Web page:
right arrow
Examples: Monday, today, last week, Mar 26, 3/26/04
We have changed the way we log in on College Confidential. Read more here.

MFA Wig and Makeup or Cos School

makeupenthusiastmakeupenthusiast 0 replies1 threads New Member
I am about to graduate in the Spring with a BFA in Theatre Design and Technology and I want to be a makeup artist for Film and Theatre. I don’t know what the right choice would be, I’m planning to apply to both CCM and UNCSA for their MFA in Wig and Makeup Design, but I don’t know if getting my cosmetology license instead is a good idea? Any thoughts?
2 replies
· Reply · Share

Replies to: MFA Wig and Makeup or Cos School

  • anastasiasmomanastasiasmom 148 replies2 threads Junior Member
    Maybe compare the curriculum at CCM and UNCSA with what you will learn getting your cosmetology license. You could also consider the connections you can make and or intership/work experience you could get in the film and theatre world too.
    · Reply · Share
  • eclecticbreweclecticbrew 1 replies0 threads New Member
    Full Disclosure: I am a makeup/wig designer/educator with an M.F.A. from CCM. I considered both schools when I started looking at grad degrees.

    If you think you want to do both theatre and film, I would recommend considering if you are more interested in hair/wigs, or prosthetics/ makeup (or all of it!) If you eventually apply to a film union you may have to choose between hair (which requires a cosmetology license) and makeup. There are a lot of short programs/schools that offer specific film training (which I won’t get into here- but you can google it or take a look at what’s advertised in makeup artist magazine.) These can be useful IF they offer training in the specific skills you need/want and/or training under specific people you want to apprentice under.

    If you’re passionate about live theatre I would also consider Opera as a valid and useful training ground. Musical theatre, straight theatre in intimate spaces, and opera are all very different venues with a wide required skill set. THIS is where it is very handy to have a cosmetology license. A lot of Wig Master or Makeup Supervisor positions will want you to have your license so they can do haircuts (and possibly other treatments) in house. If you want to Tour- it’s a HUGE bonus to already have your license - plus, it’s always nice extra income. It will not hurt you to get your license before/while you’re working on applying to schools and it’s also harder to make that happen if you’re working full time.

    If you have a chance before/during your application to grad schools, I would try to work on an independent film/video shoot and see how you like the process. The pacing is very different than working in live theatre and you may love or hate that. I would also take any/all opportunities to teach yourself- which you might be already doing! Offstagejobs.com often posts opportunities for recent graduates trying to get more experience.

    As far as the two schools- both have their pros and cons. The following is anecdotal information and should be taken with a grain of salt:

    Program was started by one of the first Graduates of the CCM program.
    Large, occasionally rotating faculty/staff
    Focus on all areas of makeup/wigs, but especially film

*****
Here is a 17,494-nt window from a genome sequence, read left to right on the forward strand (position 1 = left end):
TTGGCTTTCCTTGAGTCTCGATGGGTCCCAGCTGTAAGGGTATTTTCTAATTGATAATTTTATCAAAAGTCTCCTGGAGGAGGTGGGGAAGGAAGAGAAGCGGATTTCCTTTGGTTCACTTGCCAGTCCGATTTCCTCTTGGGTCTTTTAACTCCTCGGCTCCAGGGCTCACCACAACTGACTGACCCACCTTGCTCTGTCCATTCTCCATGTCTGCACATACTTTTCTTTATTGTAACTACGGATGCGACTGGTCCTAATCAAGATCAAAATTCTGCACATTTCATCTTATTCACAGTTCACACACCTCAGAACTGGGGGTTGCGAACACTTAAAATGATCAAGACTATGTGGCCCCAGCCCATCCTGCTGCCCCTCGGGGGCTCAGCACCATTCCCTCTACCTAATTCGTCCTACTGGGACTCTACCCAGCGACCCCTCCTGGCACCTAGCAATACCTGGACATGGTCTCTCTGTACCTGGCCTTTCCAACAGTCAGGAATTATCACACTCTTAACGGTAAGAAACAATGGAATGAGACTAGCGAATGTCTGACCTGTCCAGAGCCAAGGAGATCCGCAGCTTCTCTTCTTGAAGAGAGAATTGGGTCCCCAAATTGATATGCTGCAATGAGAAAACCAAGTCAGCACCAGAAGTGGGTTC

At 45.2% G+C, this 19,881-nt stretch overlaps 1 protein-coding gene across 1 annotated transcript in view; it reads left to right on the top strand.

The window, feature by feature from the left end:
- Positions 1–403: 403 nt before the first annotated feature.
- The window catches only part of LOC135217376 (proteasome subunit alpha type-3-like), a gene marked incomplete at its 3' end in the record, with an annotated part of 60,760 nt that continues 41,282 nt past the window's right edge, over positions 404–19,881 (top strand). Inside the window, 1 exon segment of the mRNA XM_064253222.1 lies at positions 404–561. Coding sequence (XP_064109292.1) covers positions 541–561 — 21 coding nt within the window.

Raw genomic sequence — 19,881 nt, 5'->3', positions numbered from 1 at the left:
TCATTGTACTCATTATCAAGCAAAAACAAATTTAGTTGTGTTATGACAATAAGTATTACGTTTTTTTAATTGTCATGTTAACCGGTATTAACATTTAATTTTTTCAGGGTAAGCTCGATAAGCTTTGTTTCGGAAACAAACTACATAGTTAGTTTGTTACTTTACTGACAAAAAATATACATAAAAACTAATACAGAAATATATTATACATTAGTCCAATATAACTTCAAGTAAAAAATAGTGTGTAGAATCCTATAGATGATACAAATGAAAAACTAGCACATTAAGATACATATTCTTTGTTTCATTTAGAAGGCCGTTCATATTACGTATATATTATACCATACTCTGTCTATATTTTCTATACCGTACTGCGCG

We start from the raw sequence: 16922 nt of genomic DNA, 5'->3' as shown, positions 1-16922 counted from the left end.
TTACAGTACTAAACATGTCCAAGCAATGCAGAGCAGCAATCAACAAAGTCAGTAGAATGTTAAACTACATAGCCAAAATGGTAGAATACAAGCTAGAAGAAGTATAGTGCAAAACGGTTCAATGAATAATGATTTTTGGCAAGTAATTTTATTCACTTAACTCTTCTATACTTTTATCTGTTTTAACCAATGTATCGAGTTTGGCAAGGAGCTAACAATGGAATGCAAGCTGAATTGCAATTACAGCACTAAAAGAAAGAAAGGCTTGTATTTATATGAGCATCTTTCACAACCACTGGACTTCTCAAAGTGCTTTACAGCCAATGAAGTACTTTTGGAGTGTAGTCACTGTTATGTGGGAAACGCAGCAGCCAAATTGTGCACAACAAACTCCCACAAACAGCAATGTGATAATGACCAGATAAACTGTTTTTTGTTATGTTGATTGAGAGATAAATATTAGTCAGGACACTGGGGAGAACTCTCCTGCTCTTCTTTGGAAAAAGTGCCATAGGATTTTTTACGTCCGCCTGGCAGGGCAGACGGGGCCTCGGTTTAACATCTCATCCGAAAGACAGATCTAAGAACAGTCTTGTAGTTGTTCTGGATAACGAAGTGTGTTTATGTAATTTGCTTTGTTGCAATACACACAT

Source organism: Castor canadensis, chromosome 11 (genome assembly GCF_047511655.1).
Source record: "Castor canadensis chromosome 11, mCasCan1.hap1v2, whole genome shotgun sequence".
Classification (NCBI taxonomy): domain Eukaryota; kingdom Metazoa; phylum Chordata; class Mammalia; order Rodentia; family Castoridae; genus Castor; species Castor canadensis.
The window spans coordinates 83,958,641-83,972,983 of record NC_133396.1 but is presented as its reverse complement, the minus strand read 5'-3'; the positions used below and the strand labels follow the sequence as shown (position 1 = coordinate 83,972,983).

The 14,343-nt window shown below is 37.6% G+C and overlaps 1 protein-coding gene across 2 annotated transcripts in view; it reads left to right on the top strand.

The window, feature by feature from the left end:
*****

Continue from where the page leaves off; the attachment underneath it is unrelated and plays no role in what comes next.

Good Connections and Vibrant Arts area.
    Conservatory-Style Training
    Wide Variety of Projects on and off-campus.

    Program is run by one of the founder’s first students
    Lots of Hands-training and opportunities for Graduate T.A’s
    Focuses on All areas, but especially traditional wig building and live theatre/opera.
    Good Connections and Vibrant Arts Area
    Conservatory Style Training
    Wide Variety of Projects on and off-campus
    Graduates only.

    I’m a firm believer that you should consider grad school because you want specialized further training, and/or better opportunities/connections or if you think you may want to teach at the collegiate level in the future. If you’re excited about makeup and wigs but not sure where to start, getting some professional work in first will not hurt you while you figure out your style and interests. You should also consider the cost of each institution- which I can’t currently speak to - in what they offer for tuition reimbursement, graduate assistantships, teaching stipends, etc. You should also consider than any further academic training in this field can get cost-prohibitive (which is NOT a discouragement, but rather advice to save now) in that you will likely be taking a hot of other theatre-related and art classes and will probably need to purchase tools and supplies specific to your professor’s preferences.

    If you’d like some further reading here are some texts I’d recommend.
    Texts to consider:
    Stage Makeup, 11tth Edition (or newest Edition)
    Authors: Richard Corson, Beverly Gore Norcross, James Glavan
    Publisher: Pearson Books
    ISBN: 978-0-205-64454-4

    Wig Making and Styling: A Complete Guide for Theatre & Film (Newest Edition)
    Authors: Martha Ruskai and Allison Lowery
    Publisher: Focal Press
    ISBN: 978-0-240-81320-2

    (Lowery has also followed this text up with a couple more specifically on different periods of hairstyling)

    Special Makeup Effects for Stage and Screen: Making and Applying Prosthetics
    Author(s): Todd Debreceni
    Publisher: Routledge
    ISBN-13: 978-1138049048

    Fashions in Hair: The First Five Thousand Years
    Author(s): Richard Corson
    Publisher: Peter Owen Publishers
    ISBN-13: 978-0720610932

    Fashions in Makeup: From Ancient to Modern Times Revised edition Edition
    Author(s): Richard Corson
    Publisher: Peter Owen Publishers
    ISBN-13: 978-0720611953

    Dick Smith’s 3-D makeup Course
    Makeup Artist Magazine
    · Reply · Share
Sign In or Register to comment.

Recent Activity